The Scary Man



Christmas is approaching, and my 3-year-old son can’t stop thinking about Halloween.  

Back in October, when the macabre decorations invaded the serene mundanity of my neighborhood, my son was instantly intrigued. The once-immaculate lawns and flowerbeds were now littered with plastic corpses, the dull, suburban houses suddenly wreathed in spiderwebs, and bulbous orange vegetables grinned at him from every corner.

The arrival of the twisted oddities frightened and fascinated him equally, as the most interesting things in life tend to. But there was one decoration in particular which really captured his attention, and terrified him beyond reason, known as the “Scary Man.”

The Scary Man was technically a woman, a witch, to be precise. It had a ghoulish face lined with sharp teeth, and sported a wide-brimmed hat which I could slowly lift to reveal “his” hideous features. My son took this particular decoration very seriously indeed, and would refuse to touch it, lest it bite his fingers or something.

But he was also completely obsessed with it, and always demanded that we walk the route that passed it by. At completely random intervals, he would express a strong desire to see it, usually when we were several miles away, at the other end of the city.  

Eventually, he began seeing it in our house. Children seem to develop a fear of the dark as soon as they have the capacity to imagine what horrors might lurk within, and he’d just been provided with a genuinely unsettling visual. Suddenly, he didn’t want to be left alone anywhere, not even for a moment. Our shadow-filled hallway was the official territory of the Scary Man, and required adult supervision to cross.

I felt kind of bad that he’d conjured a personal boogeyman at such a young age, so I attempted to lighten him up by making fun of the Scary Man, or explaining that he wasn’t “real.” But real is a difficult concept to explain to a toddler, so I made a foolish comparison to his toys, in an attempt to prove that the Scary Man had no life of his own.

That wasn’t a good idea, seeing as his favourite movie at the time was Toy Story, and the concept of sentient plastic figurines who move only when adults leave the room didn’t seem far-fetched in the slightest.

Finally, I had the idea of shooting a video of the Scary Man, with a Snapchat filter superimposed over his face, in an effort to soften his image. I chose the animated dancing turd, and shot a few seconds of it prancing over his robes. The video greatly amused my son, but the threat of the Scary Man remained untarnished.

Eventually, Halloween passed, and the decorations started to disappear. I explained brightly to my son that the Scary Man would most likely be gone forever, and was startled to see his eyes fill with tears. He was absolutely inconsolable until I reassured him that the Scary Man would return, one day. I’m still confused to how he felt about the thing.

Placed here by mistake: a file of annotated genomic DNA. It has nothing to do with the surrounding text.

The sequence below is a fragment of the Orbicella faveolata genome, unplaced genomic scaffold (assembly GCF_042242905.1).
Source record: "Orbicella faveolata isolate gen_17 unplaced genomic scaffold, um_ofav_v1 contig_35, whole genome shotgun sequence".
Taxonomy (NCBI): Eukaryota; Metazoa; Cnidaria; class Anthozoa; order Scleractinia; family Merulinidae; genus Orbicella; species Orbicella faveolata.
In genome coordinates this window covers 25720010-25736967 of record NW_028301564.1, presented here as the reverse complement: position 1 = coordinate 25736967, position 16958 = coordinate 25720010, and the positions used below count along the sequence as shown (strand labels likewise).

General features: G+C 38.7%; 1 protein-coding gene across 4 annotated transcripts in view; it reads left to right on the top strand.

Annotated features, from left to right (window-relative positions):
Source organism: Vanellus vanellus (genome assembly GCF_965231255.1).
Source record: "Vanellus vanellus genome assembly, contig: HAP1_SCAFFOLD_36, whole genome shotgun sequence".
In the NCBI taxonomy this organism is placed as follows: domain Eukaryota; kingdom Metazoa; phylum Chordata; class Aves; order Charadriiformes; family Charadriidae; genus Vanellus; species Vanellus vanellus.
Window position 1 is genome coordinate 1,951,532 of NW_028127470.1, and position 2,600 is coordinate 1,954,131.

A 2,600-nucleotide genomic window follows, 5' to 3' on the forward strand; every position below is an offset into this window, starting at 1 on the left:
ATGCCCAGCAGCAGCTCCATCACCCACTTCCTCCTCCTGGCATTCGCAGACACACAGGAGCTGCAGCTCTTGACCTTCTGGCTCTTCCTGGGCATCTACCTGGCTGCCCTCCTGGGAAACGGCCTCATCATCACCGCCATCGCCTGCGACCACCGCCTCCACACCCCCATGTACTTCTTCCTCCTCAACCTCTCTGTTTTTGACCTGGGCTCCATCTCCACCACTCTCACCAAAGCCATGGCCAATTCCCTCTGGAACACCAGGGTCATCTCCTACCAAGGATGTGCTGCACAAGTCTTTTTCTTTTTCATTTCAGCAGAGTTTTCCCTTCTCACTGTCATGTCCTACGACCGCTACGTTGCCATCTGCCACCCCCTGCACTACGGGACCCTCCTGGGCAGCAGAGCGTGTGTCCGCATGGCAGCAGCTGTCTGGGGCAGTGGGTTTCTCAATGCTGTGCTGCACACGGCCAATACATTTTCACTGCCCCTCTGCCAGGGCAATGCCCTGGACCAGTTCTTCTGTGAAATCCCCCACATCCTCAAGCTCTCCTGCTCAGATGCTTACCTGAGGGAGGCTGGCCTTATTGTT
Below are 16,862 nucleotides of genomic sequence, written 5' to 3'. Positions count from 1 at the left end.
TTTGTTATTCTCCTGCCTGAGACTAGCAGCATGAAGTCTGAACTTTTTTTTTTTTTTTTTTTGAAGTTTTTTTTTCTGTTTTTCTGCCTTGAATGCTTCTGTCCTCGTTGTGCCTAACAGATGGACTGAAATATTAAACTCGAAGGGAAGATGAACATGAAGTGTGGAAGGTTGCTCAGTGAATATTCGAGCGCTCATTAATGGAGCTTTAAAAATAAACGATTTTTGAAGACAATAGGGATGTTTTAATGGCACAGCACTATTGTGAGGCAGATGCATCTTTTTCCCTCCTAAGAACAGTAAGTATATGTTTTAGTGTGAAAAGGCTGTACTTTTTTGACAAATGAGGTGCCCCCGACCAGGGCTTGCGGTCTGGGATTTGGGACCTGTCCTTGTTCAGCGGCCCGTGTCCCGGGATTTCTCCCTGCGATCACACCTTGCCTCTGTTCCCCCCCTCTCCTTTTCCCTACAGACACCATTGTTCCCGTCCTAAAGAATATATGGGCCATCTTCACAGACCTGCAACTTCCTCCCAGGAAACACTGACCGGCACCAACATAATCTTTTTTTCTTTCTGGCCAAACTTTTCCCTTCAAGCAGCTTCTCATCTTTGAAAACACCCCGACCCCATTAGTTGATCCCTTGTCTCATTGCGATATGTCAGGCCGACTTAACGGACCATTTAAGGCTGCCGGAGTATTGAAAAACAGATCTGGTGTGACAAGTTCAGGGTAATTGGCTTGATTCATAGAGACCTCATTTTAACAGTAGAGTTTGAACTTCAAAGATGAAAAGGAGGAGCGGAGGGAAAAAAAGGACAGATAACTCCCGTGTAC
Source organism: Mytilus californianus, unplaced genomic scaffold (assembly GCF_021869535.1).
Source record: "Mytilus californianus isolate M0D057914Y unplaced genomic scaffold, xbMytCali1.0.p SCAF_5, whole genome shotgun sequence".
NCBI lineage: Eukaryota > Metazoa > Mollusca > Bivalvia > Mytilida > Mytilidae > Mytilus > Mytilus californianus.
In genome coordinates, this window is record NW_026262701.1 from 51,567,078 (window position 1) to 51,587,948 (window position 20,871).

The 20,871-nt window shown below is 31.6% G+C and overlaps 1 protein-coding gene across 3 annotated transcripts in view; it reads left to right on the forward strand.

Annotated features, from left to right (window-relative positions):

Once the last trace of Halloween had disappeared, we went on our last pilgrimage to visit the Scary Man, in a bid to prove that he was really gone, and hopefully, erode the fear. My son stood in front of the house, staring at the empty wall with a mixture of relief and disappointment.

He still insisted on checking up on it once in awhile, just in case. Sometimes he would randomly bring the Scary Man back into conversation, speculating that our next-door neighbors had thrown him in the garbage, though I’m not entirely sure why he decided to blame them.

Eventually, the warm glow of Christmas filled our neighborhood, the soft, ethereal lights intriguing him almost as much as the zombies. I figured now was the time to explain the concept of Santa Claus, before he developed any critical-thinking skills.

At the mention of presents, he was excited, and I offered to show him a picture of the rosy-cheeked deity of capitalism. He enthusiastically agreed, and I took a moment to consider what his first impression of Santa Claus should be. Being a modern-day parent with the infinite landscape of the internet before me, I had the luxury of being able to choose any depiction of Santa I could imagine.

I decided that, as stupid as it sounds, the Coca-Cola commercials, with their hand-painted, propaganda poster Santa was actually my favorite depiction of St. Nick, and the one I felt most accurately summarized his role in society.

“This is Santa,” I said proudly, holding the phone out.

He beheld the twinkly-eyed, morbidly obese stranger in utter terror, and I suddenly realized what was going through his mind. He’d just spent a month walking through neighborhoods filled with twisted, demonic creatures, and now, I’d just told him that this grinning, bearded man was about to break into our property and deposit wrapped parcels, for reasons he couldn’t even begin to imagine.

Stuttering, I tried to explain again about the presents, but he held up a tiny hand to silence me.

“Daddy,” he said, firmly. “I don’t want that man in our house.”